Here are my responses to questions from my "The Case For Zero-Day Penetration Testing" blog: Question: Why are you encouraging people to hold on to 0-day vulnerabilities? Don't you know you are making the world less safe for everyone? Answer: If you read my blog, I am not actually encouraging anybody to do this. I simply state that with the rise of high quality 0day in the wild, overlooking this vector of attack could be costly.
Analysts and vendors have been able to coast on a magic carpet argument that nobody uses 0-day in attacks so you shouldn't use them in tests, so instead report them to the vendor and wait for a fix. While this what is best for vendors and the analysts who have staked their reputation on the 0day threat just being hype, it's not actually helping any of my customers.
Since I wrote the original blog post, there has been code released for unpatched exploits in Apple QuickTime, two in Adobe products, and one affecting Microsoft products. That averages out to a new unpatched vulnerability a week. Understanding this threat and building an environment that can handle it should be on the forefront of everybody's mind.
But you can't just stop at understanding you actually have to test. Penetration tests are designed to mimic what an actual attacker could do not just catalog a list of known vulnerabilities. In order to test an environment's response to an 0-day attack, you have to actually have 0-day -- anything else can be dismissed or trivialized. I've dealt with plenty of customers who didn't want to fix a problem until it was absolutely shown that it was exploitable and a risk. These customers won't take my word for it that an attack could happen unless it actually happens. A tester could not demonstrate the risk unless they had access to or had the ability to find 0day vulnerabilities. Question: Using 0-day exploits in a test can be dangerous! Your client could face downtime, network instability, or a zombie invasion. What do you think about that? This is a valid argument. Using 0-day exploits can lead to bad things. This is why testing should be done when downtime is acceptable. Before using unpatched vulnerabilities in a test, I get sign-off from the client, inform them of the risk, schedule a time for testing, inform them of the test, do as much recon as possible, and finally inform them of the risk before launching the attack.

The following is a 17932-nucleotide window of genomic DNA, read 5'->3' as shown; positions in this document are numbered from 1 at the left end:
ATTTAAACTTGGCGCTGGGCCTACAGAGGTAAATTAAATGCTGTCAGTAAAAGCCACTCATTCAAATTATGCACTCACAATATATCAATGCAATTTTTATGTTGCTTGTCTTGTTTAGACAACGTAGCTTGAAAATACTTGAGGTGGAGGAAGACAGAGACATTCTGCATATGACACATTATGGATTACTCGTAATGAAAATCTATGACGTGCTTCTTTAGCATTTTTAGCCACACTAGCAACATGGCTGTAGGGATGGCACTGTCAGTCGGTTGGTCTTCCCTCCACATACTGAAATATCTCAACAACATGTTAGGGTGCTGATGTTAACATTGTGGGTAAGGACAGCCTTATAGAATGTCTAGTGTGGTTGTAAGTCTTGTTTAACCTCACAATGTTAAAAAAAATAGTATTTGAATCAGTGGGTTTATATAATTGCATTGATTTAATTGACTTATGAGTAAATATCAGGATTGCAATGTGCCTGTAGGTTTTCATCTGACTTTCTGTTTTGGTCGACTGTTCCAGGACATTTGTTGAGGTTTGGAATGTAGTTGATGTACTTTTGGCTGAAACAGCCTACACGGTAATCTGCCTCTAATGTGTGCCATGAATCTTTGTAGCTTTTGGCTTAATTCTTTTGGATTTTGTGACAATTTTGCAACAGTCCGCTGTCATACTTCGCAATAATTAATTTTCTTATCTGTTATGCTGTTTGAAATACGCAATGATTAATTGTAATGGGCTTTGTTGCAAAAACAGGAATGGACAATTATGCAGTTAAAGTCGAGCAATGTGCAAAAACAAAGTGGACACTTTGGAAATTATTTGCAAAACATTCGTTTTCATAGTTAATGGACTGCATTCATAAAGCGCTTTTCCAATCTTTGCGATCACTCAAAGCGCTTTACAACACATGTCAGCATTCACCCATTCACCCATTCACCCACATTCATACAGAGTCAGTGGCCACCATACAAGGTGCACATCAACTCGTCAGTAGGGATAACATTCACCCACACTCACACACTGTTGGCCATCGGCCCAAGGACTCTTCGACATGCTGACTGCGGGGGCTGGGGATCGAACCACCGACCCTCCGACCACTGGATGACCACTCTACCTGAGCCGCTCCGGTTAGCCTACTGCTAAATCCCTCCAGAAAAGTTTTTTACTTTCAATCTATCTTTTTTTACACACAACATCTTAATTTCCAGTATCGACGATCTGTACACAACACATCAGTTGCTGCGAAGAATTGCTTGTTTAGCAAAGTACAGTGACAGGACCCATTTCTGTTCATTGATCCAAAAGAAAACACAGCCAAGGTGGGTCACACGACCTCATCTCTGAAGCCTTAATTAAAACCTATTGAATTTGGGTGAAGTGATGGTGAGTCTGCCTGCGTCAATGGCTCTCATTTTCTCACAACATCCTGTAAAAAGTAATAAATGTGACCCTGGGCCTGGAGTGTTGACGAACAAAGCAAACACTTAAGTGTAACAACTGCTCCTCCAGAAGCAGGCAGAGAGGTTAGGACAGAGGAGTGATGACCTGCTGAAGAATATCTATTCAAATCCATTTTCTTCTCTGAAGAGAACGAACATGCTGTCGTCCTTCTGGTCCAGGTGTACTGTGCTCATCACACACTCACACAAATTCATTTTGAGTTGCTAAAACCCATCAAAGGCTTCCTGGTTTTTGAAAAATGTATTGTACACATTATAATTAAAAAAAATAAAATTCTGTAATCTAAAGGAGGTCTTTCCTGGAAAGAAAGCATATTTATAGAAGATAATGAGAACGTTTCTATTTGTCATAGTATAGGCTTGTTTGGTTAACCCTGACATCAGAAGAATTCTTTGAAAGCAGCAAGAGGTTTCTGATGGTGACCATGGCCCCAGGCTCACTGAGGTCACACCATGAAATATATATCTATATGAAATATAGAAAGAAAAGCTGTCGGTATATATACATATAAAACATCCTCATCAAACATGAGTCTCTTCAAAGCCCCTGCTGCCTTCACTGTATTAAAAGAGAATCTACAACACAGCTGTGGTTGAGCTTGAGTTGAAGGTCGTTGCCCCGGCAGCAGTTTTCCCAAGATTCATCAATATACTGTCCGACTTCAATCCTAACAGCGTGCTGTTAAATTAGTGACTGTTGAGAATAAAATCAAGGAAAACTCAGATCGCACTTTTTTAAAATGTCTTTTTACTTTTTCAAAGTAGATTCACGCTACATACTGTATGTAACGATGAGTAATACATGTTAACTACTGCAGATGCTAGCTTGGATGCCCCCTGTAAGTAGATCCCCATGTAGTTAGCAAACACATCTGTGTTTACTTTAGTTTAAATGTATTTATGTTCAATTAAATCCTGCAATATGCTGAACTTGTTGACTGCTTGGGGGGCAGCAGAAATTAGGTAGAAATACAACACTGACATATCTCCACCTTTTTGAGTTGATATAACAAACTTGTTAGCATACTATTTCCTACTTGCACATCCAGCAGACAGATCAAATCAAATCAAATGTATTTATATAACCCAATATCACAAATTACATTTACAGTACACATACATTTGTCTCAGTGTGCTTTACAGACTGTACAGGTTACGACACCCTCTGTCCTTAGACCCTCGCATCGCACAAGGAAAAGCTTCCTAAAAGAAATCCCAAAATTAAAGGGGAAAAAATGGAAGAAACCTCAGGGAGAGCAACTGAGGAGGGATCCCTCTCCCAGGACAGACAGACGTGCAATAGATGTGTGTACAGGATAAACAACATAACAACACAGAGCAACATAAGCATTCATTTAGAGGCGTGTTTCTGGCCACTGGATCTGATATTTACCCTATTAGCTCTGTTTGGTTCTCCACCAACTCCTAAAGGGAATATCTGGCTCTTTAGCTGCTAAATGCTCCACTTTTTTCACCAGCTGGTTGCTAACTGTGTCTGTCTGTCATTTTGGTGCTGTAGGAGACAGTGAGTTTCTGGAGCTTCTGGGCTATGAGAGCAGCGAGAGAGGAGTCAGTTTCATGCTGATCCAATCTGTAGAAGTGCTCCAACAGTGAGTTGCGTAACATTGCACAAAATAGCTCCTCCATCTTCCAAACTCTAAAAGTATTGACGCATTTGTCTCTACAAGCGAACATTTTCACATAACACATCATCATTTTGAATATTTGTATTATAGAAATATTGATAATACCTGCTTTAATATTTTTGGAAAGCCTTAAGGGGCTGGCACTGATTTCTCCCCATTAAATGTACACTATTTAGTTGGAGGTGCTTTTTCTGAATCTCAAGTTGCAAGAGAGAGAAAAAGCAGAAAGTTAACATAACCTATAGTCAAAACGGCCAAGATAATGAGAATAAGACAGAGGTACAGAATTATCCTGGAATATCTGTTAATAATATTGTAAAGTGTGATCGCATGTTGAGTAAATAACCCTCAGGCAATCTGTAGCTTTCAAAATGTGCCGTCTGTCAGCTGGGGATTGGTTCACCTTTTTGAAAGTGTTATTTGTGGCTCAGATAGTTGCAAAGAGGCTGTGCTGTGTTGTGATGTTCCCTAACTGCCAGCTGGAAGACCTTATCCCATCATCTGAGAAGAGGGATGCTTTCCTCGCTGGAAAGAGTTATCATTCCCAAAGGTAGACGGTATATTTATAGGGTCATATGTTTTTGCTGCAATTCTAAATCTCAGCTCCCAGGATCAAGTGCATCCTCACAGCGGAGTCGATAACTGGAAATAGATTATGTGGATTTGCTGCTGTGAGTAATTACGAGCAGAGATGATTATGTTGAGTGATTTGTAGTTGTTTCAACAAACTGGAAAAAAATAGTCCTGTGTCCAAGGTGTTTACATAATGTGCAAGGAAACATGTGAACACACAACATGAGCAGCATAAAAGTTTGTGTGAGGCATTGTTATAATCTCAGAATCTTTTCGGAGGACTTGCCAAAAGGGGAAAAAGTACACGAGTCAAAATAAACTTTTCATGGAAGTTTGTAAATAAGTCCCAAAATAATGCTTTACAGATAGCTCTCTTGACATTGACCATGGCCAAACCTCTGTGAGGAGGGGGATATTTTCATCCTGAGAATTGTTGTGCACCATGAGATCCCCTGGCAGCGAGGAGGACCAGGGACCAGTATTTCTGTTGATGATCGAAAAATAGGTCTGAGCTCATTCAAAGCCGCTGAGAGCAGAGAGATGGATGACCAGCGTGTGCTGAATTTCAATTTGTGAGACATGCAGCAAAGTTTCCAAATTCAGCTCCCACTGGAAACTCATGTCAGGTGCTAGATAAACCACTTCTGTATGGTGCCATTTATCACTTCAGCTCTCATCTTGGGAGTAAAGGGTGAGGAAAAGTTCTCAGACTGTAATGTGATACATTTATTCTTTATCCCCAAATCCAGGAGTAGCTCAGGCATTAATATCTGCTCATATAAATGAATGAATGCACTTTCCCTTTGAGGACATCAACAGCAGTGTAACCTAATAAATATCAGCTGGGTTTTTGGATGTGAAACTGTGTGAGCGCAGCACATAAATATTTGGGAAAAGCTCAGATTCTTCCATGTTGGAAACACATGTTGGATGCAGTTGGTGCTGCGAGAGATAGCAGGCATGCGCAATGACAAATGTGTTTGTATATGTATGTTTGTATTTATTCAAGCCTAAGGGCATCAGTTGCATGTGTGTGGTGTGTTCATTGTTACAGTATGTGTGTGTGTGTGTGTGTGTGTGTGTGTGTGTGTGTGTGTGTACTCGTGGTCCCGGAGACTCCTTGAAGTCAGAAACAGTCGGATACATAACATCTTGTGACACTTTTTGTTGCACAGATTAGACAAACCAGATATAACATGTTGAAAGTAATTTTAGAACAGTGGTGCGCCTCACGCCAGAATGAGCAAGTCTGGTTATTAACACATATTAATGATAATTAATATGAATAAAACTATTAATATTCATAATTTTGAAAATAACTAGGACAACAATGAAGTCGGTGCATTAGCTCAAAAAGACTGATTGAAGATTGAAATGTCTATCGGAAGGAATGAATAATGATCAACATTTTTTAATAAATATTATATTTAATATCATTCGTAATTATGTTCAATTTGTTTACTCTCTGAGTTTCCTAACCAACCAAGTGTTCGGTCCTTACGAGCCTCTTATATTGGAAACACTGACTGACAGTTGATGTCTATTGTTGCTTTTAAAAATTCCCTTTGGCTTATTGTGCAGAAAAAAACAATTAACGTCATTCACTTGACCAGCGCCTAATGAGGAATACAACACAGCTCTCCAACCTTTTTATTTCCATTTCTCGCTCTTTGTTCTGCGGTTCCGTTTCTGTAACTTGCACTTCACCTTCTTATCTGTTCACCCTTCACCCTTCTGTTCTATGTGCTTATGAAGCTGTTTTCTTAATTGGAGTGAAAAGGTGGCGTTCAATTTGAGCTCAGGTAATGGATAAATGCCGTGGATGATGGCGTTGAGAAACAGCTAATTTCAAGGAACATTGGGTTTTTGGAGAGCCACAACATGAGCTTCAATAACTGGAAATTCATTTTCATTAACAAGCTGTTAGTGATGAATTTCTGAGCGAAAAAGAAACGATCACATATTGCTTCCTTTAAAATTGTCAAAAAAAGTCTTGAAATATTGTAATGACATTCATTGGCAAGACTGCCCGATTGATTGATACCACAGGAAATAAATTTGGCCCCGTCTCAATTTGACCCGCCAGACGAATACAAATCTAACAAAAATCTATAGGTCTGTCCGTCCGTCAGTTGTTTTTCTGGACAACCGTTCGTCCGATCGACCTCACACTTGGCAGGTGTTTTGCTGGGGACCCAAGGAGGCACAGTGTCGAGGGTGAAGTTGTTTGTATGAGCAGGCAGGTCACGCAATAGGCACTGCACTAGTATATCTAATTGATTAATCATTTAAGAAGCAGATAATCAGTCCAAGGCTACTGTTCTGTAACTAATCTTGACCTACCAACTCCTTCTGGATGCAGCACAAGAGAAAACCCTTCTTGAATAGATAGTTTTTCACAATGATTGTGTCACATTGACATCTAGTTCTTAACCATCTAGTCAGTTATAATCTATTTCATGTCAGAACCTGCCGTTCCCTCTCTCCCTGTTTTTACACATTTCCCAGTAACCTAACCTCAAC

There are plenty of tools used by penetration testers now that can crash devices, cause denial-of-service like conditions, and generally wreck havoc on a network. Zero-day vulnerabilities are no different than these tools, and if a client wants them to be used in a test, I inform them of potential pitfalls like I do with any other tool in my arsenal. While I take the kid gloves approach, an attacker in your network will not. Question: If you use 0-day exploits in a test you can't give a client remediation advice other than install a patch when available. Since you aren't working with the vendor to make the patch available, aren't you making yourself look bad to customers?
This is one of the most commonly asked and least understood arguments I get. You first have to take the mindset that something bad is going to happen to a computer somewhere for some reason. Even if you have all the security tools, vendor patches, and layered security you can buy, something will still get at least one of your computers.
This cold hard reality is why organizations have incident response procedures. This means that the quicker an organization can detect, isolate, and analyze the intruder, the better chance they have of containing a breach. A lot of suggestions I offer clients from 0-day findings involve policy changes, better monitoring, and network segmentation. Suggestions I make to a client are not dependent on a vendor fix, so patch schedules don't impact their security.
Those are all the questions I wanted to answer. I know some people may still disagree with me, and I will never be able to change their minds. Like it or not, 0-day exploits are being used in real-world attacks and sticking your head in the sand won't solve the problem. David Maynor is CTO of Errata Security. Special to Dark Reading